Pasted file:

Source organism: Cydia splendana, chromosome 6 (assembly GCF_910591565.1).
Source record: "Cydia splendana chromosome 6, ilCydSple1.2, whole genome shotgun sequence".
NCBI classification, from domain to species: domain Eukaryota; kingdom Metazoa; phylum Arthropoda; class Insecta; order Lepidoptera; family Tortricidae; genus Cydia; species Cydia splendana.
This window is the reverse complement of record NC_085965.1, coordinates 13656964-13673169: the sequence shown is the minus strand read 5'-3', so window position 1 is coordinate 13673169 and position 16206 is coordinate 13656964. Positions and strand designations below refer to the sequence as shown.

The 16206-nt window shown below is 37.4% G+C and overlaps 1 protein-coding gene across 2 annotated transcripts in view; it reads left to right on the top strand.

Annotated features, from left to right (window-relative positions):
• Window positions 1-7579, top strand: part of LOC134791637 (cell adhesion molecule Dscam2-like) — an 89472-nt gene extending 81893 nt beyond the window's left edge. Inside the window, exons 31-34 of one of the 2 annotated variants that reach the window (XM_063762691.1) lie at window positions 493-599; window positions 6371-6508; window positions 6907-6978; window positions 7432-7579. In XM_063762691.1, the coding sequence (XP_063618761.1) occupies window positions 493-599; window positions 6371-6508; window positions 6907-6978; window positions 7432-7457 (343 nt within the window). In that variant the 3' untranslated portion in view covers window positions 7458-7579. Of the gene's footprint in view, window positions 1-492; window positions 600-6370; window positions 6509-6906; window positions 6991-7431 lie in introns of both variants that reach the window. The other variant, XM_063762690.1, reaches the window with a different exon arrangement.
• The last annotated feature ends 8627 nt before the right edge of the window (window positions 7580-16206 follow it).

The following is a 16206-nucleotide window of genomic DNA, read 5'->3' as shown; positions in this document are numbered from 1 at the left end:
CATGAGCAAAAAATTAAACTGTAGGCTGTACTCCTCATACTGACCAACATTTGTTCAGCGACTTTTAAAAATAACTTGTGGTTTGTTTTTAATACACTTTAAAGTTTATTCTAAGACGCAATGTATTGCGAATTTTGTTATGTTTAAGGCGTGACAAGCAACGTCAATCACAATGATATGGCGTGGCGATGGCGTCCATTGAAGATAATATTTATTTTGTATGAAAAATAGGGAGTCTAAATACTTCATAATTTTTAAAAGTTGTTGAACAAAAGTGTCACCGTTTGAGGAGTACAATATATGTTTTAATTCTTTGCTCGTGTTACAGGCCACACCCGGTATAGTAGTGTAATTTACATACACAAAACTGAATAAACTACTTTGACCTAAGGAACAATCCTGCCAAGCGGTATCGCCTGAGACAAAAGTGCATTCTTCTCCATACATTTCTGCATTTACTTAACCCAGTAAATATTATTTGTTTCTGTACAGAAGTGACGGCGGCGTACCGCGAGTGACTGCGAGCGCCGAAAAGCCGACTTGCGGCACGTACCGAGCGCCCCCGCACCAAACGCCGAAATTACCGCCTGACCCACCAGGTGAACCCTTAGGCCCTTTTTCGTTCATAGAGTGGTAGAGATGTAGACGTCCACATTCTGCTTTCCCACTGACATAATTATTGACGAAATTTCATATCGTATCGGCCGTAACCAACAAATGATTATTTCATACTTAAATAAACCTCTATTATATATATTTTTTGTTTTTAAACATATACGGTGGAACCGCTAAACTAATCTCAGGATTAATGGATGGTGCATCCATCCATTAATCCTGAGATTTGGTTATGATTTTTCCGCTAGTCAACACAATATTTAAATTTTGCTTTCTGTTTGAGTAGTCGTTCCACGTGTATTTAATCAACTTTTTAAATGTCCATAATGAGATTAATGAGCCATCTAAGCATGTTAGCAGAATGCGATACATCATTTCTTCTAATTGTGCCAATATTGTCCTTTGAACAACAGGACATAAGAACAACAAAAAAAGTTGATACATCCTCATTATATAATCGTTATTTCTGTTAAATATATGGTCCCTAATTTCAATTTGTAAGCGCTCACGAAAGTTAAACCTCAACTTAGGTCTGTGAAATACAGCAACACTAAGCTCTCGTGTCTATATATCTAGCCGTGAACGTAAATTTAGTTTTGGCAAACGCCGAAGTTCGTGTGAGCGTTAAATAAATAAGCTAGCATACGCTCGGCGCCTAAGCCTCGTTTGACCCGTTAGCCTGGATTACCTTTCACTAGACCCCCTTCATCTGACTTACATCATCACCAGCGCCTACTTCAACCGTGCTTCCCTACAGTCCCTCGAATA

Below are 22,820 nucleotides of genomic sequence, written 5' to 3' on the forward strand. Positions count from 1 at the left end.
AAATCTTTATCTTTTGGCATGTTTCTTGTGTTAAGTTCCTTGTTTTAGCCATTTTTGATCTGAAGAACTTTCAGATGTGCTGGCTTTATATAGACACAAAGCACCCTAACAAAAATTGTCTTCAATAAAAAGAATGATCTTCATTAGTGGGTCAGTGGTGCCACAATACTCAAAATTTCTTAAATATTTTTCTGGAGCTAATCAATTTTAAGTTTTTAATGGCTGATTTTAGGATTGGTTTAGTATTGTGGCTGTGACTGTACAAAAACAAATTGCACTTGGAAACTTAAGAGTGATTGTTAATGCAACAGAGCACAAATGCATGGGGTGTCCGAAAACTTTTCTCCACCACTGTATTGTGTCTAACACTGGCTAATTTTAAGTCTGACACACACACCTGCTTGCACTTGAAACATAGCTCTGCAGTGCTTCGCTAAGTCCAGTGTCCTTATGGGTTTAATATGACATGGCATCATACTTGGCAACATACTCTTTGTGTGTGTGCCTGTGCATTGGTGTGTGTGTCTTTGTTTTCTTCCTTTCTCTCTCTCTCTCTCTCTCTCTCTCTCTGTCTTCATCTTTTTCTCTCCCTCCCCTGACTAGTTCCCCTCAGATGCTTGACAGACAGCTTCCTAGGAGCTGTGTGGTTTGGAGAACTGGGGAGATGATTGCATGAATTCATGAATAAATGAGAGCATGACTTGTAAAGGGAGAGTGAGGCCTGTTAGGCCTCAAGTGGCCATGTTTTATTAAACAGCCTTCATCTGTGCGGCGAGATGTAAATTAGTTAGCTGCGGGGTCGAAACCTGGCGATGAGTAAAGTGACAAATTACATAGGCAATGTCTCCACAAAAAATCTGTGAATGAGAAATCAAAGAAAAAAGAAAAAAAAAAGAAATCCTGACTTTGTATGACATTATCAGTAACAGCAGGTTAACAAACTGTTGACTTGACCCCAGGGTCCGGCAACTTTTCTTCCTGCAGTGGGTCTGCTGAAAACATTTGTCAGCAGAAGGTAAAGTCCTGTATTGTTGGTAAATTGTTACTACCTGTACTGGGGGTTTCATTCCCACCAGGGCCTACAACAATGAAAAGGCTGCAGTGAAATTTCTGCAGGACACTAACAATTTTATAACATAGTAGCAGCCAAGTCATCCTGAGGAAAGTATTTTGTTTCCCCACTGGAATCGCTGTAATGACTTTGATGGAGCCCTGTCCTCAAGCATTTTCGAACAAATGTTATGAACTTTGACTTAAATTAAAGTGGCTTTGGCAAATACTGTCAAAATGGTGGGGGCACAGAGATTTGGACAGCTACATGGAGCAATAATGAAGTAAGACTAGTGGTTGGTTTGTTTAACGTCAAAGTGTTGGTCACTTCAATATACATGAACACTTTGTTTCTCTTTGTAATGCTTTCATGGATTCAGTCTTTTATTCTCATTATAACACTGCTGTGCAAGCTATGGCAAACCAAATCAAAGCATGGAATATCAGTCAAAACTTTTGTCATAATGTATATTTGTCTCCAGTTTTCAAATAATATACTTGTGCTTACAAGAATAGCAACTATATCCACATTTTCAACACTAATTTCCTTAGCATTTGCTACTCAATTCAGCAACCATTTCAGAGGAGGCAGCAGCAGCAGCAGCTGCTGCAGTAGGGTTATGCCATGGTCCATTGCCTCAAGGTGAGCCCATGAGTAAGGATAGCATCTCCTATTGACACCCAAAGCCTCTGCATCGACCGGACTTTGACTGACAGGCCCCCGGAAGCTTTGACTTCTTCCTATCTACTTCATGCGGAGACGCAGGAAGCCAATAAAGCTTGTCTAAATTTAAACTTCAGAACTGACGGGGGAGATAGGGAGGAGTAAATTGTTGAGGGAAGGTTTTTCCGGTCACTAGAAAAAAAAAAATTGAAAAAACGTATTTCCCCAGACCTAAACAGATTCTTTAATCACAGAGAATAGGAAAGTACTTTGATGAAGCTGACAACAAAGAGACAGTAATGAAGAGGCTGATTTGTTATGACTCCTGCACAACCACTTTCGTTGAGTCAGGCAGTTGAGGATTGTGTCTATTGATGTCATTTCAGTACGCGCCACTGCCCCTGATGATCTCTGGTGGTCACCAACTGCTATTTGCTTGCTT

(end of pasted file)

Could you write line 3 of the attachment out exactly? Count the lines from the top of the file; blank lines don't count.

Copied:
NCBI classification, from domain to species: domain Eukaryota; kingdom Metazoa; phylum Arthropoda; class Insecta; order Lepidoptera; family Tortricidae; genus Cydia; species Cydia splendana.